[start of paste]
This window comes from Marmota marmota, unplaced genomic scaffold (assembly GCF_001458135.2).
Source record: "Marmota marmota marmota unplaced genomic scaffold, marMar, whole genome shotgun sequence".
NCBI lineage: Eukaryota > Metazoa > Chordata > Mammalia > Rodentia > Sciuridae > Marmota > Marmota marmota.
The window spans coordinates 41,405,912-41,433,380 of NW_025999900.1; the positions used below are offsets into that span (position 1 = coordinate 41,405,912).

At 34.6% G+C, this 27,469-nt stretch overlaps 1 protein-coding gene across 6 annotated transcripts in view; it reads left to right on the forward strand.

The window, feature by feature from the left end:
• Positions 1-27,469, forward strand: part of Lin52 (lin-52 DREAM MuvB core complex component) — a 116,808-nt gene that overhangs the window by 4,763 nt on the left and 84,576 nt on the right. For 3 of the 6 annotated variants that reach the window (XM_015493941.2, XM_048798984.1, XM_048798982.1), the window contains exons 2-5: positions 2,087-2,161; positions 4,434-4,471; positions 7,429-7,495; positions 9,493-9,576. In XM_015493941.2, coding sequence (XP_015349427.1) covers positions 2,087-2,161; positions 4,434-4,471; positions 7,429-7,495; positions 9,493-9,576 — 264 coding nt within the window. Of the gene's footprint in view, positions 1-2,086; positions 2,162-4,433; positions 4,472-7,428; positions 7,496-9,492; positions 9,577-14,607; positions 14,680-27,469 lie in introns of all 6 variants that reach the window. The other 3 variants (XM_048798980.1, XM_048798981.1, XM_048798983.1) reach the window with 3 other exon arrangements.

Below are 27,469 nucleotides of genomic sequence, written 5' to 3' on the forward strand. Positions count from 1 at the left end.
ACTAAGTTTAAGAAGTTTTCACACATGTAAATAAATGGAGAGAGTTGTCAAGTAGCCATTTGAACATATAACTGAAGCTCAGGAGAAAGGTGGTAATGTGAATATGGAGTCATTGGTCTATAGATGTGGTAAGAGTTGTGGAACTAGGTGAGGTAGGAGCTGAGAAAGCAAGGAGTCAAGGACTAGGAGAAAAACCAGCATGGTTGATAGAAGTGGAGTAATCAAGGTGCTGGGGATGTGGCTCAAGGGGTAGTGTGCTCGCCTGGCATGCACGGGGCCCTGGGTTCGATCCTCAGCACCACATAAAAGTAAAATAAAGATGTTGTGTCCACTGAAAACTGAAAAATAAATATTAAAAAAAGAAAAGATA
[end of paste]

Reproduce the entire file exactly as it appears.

This window comes from Marmota marmota, unplaced genomic scaffold (assembly GCF_001458135.2).
Source record: "Marmota marmota marmota unplaced genomic scaffold, marMar, whole genome shotgun sequence".
NCBI lineage: Eukaryota > Metazoa > Chordata > Mammalia > Rodentia > Sciuridae > Marmota > Marmota marmota.
The window spans coordinates 41,405,912-41,433,380 of NW_025999900.1; the positions used below are offsets into that span (position 1 = coordinate 41,405,912).

At 34.6% G+C, this 27,469-nt stretch overlaps 1 protein-coding gene across 6 annotated transcripts in view; it reads left to right on the forward strand.

The window, feature by feature from the left end:
• Positions 1-27,469, forward strand: part of Lin52 (lin-52 DREAM MuvB core complex component) — a 116,808-nt gene that overhangs the window by 4,763 nt on the left and 84,576 nt on the right. For 3 of the 6 annotated variants that reach the window (XM_015493941.2, XM_048798984.1, XM_048798982.1), the window contains exons 2-5: positions 2,087-2,161; positions 4,434-4,471; positions 7,429-7,495; positions 9,493-9,576. In XM_015493941.2, coding sequence (XP_015349427.1) covers positions 2,087-2,161; positions 4,434-4,471; positions 7,429-7,495; positions 9,493-9,576 — 264 coding nt within the window. Of the gene's footprint in view, positions 1-2,086; positions 2,162-4,433; positions 4,472-7,428; positions 7,496-9,492; positions 9,577-14,607; positions 14,680-27,469 lie in introns of all 6 variants that reach the window. The other 3 variants (XM_048798980.1, XM_048798981.1, XM_048798983.1) reach the window with 3 other exon arrangements.

Below are 27,469 nucleotides of genomic sequence, written 5' to 3' on the forward strand. Positions count from 1 at the left end.
ACTAAGTTTAAGAAGTTTTCACACATGTAAATAAATGGAGAGAGTTGTCAAGTAGCCATTTGAACATATAACTGAAGCTCAGGAGAAAGGTGGTAATGTGAATATGGAGTCATTGGTCTATAGATGTGGTAAGAGTTGTGGAACTAGGTGAGGTAGGAGCTGAGAAAGCAAGGAGTCAAGGACTAGGAGAAAAACCAGCATGGTTGATAGAAGTGGAGTAATCAAGGTGCTGGGGATGTGGCTCAAGGGGTAGTGTGCTCGCCTGGCATGCACGGGGCCCTGGGTTCGATCCTCAGCACCACATAAAAGTAAAATAAAGATGTTGTGTCCACTGAAAACTGAAAAATAAATATTAAAAAAAGAAAAGATA